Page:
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The Beer Thinker: Collaboration Brewing

After the heady beer-drinking days of May, when Chicago Craft Beer Week had us forcing an unbelievable variety of brews on our palates and livers, I tried to slow down a bit - you know, drinking only two beers a night instead of four.

I used the small increase in clarity this afforded me to think about some of the ongoing trends in the craft beer world. One of those trends is collaboration brewing, a not entirely new concept by any means, but one that seems to have taken off in new directions in recent months.

Some of the first collaboration beers I remember seeing were three or four years ago, and most often the product of partnership between two or three breweries. San Diego's Stone Brewing Co. has been an especially prolific collaborator, working with Dogfish Head and many others.

In Chicago, several new craft breweries have done some collaboration brewing with other brewers. For example, Half Acre Beer Co. has worked with Three Floyds Brewing, Pipeworks Brewing Co. and Short's Brewing Company from Michigan, among others.

More recently, collaborations between craft breweries and chefs have become increasingly common, not surprising since there is probably a fair amount of overlap between the foodie and craft beer geek audiences. Locally, the most prolific craft beer collaborator on the foodie side is Cleetus Friedman, chef and gregarious host at City Provisions, whose frequent collaborations with local brewers reportedly were a direct out-growth of his dinner events.

We've also seen collaborations between breweries and renowned craft beer bars, such as the partnership between Greenbush Brewing Co. in Sawyer, Mich., and SmallBar Division.

There has even been at least one collaboration series involving a local brewery and some of the Midwestern farms that regular show up at local farmers markets, an idea that leverages both the momentum of the local/seasonal food movement and the timing of the farmers markets appearing in Chicago.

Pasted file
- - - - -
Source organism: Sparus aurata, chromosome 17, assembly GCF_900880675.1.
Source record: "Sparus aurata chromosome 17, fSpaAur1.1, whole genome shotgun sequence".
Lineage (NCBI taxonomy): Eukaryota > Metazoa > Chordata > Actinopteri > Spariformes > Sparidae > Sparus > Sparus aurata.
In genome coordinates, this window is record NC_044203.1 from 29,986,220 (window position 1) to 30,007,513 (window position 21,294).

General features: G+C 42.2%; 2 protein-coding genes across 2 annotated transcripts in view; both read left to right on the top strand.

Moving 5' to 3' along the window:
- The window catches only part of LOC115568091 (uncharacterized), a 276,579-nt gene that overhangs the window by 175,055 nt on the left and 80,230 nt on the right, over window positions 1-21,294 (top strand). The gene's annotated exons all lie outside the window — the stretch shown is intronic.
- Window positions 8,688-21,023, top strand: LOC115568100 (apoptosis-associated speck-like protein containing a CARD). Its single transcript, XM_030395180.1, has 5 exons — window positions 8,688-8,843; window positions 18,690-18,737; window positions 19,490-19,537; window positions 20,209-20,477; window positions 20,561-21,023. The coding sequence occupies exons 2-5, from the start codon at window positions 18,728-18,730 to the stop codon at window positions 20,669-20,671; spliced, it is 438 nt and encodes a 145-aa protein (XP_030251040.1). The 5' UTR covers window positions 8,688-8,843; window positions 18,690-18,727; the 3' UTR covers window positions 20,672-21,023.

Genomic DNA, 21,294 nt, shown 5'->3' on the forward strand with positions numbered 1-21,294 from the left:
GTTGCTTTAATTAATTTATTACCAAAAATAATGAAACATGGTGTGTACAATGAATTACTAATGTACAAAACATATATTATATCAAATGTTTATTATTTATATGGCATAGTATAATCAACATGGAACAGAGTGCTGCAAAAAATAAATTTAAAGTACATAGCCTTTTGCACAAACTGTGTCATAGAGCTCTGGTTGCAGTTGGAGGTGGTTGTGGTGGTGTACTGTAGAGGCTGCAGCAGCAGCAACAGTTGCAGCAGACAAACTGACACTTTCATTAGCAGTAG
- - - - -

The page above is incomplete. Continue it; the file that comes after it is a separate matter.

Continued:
In addition to its chef collaboration series, Goose Island Clybourn has been featuring farmers market collaborations brewed on-site. They have been getting sucked dry too quickly for me to taste one yet, but recent collaborations have included a strawberry recipe with Klug Farms and a blueberry brew with Seedling Farms (The latter still available, according to the Goose Clybourn online menu).

There also have been collaborations that look more like co-marketing schemes, like the one between Finch's Beer Co. and apparel designer Threadless. They produced Threadless IPA, which may sell T-shirts to beer drinkers, and beer to people who wear t-shirts (wow, that's some addressable market).

Collaboration and experimentation are generally good things, as the craft beer hype machine runs on the industry's ability to continue putting new spins on its offerings. Whether these partnerships are between breweries branching out a bit from their own distinctive styles, or between brewers and other businesses wanting to try something new, they have a way of doubling the natural curiosity in the result.

Of course, that is not exactly what craft beer purists want to hear. They think there are already too many styles and recipes, and too much cross-pollinating creates Frankenstein beers like hoppy stouts. They also tend to feel that collaborations force flavors into beer that have no real need to be there.

The cynic will say it's all a big cross-marketing game, in the end a horrible application of big corporate strategy to the little craft beer world that will leave us all feeling a little dirtier. There may be some truth to that.